Participants were significantly more likely (P < 0.0001) to use a thermometer if they received recipes with food safety instructions, which included both time and end-point temperature, compared with the control recipes that included only time. For the chicken recipe, 85% of participants used a thermometer when they had food safety instructions, compared with only 30% of those who did when the recipes did not have food safety instructions. Similarly, during preparation of the turkey burger recipe, 86% of consumers used a thermometer when they had the food safety instructions included in the recipes, compared with only 20% who used a thermometer when they did not receive recipes containing food safety instructions.

In addition to increasing thermometer use, the food safety instructions improved how the consumers used the thermometer. For those who did not have the food safety instructions in the recipe, only 4 consumers (16%) of the 25 consumers who used a thermometer inserted the thermometer from the side into the center of the chicken. For those who did have the food safety instructions, 42 consumers (68%) of the 62 consumers who used a thermometer inserted the thermometer correctly into the chicken. Likewise, during the preparation of the turkey patty recipe, two consumers (13%) of those who did not have the instructions inserted the thermometer from the side, whereas 38 consumers (76%) of those who did have the safety instructions inserted the thermometer correctly.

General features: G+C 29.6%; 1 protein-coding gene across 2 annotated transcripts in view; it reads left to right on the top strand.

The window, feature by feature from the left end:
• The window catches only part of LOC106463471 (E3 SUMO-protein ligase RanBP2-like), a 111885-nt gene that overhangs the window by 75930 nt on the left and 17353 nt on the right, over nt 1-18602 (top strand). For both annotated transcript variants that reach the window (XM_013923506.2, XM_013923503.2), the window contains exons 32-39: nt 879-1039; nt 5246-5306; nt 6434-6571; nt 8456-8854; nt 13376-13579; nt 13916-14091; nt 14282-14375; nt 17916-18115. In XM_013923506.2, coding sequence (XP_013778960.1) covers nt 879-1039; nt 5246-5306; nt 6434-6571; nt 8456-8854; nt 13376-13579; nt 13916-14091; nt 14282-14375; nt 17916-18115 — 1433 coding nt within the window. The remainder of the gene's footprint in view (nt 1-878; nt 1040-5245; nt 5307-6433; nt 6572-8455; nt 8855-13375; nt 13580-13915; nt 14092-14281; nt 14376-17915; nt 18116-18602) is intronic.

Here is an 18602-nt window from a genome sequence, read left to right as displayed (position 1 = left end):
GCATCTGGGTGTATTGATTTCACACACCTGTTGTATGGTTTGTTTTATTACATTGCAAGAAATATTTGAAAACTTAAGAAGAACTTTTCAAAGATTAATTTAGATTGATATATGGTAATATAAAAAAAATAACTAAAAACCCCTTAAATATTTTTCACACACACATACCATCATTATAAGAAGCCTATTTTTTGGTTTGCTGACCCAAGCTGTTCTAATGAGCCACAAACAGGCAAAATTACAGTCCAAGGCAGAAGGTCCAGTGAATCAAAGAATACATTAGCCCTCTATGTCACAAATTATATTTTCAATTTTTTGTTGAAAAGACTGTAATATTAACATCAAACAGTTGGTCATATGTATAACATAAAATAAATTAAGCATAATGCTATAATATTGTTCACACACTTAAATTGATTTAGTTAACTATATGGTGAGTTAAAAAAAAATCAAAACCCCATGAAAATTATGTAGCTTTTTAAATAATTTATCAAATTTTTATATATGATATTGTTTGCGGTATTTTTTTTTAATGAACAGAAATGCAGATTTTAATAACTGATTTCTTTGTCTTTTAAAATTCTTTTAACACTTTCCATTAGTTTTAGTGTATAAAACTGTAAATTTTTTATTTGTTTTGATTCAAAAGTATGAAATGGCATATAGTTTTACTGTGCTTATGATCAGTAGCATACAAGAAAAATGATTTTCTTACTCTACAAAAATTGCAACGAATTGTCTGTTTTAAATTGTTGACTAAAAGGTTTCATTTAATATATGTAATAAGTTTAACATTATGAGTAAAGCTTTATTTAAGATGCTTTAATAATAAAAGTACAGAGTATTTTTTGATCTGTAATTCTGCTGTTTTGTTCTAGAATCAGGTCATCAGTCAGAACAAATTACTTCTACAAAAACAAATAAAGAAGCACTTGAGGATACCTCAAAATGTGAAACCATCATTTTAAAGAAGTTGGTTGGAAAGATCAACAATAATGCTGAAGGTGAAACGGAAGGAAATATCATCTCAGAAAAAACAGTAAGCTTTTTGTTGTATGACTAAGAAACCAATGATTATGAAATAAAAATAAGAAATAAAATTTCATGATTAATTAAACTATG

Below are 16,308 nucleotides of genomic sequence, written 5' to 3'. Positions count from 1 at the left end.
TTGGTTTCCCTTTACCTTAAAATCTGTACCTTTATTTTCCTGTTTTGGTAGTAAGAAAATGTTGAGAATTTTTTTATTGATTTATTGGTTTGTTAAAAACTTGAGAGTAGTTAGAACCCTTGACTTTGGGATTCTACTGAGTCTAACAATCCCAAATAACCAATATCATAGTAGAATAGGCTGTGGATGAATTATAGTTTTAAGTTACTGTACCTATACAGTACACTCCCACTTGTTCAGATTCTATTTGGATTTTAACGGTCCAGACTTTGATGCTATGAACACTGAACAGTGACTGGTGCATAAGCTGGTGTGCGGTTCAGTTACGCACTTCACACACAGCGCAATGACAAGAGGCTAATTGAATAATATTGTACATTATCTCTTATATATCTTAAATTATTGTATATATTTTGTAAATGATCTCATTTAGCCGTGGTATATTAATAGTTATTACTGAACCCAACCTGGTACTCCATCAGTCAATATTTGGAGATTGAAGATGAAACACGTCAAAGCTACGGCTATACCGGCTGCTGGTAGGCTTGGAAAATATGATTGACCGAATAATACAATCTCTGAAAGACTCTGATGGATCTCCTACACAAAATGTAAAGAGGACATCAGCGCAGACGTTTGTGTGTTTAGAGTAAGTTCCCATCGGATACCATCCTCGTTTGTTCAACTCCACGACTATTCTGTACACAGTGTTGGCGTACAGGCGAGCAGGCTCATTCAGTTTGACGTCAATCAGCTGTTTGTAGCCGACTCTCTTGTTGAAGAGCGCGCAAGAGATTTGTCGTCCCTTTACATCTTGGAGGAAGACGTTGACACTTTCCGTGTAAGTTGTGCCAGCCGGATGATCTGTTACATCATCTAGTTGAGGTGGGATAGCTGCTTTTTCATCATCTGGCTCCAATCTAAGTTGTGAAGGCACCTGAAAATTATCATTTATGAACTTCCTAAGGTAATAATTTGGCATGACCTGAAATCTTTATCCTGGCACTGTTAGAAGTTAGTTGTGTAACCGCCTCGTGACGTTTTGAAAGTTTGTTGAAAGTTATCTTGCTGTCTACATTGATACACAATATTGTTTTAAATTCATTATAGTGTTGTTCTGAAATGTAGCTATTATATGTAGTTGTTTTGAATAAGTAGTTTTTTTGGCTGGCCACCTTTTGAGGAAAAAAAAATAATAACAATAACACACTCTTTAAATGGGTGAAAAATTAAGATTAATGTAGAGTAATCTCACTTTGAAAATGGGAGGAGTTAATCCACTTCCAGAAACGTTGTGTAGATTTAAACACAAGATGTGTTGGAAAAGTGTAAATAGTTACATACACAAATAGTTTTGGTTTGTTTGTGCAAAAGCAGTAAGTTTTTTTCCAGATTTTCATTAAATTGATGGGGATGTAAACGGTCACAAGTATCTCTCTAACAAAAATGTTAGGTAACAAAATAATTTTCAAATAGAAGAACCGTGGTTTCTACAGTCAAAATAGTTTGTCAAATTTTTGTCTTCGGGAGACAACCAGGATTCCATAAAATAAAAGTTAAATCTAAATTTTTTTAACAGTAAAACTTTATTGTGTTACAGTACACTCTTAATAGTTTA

Survey. Upon completion of cooking, consumers were asked to rate the ease of use of the recipes on a 5-point scale (from “difficult” to “easy”), and their liking of the recipes on a 9-point hedonic scale (from “dislike extremely” to “like extremely”). Most consumers (between 78 and 87%) responded that the recipes were easy to follow, regardless of which set they were given. The majority of the participants liked the recipes that contained the food safety instructions, with an average liking score of 6.6 for those who did receive the food safety instructions and average liking score of 6.7 for those who did not receive the instructions. There was no significant difference in liking of the food safety instructions between the two groups. Furthermore, 59% of those who received the safety instructions and 56% of those who did not stated they were likely or very likely to use recipes with safety instructions if they were available.

Of the participants in the study, 64% reported that they owned a food thermometer, with the remaining stating they did not own a thermometer (35%), or were not sure (2%). Participants were the most likely to use a thermometer when cooking a large piece of meat, with 71% of those who owned a thermometer stating they used it either most of the time or always. For small pieces of meat and ground meat, this use dropped to 20 and 15%, respectively.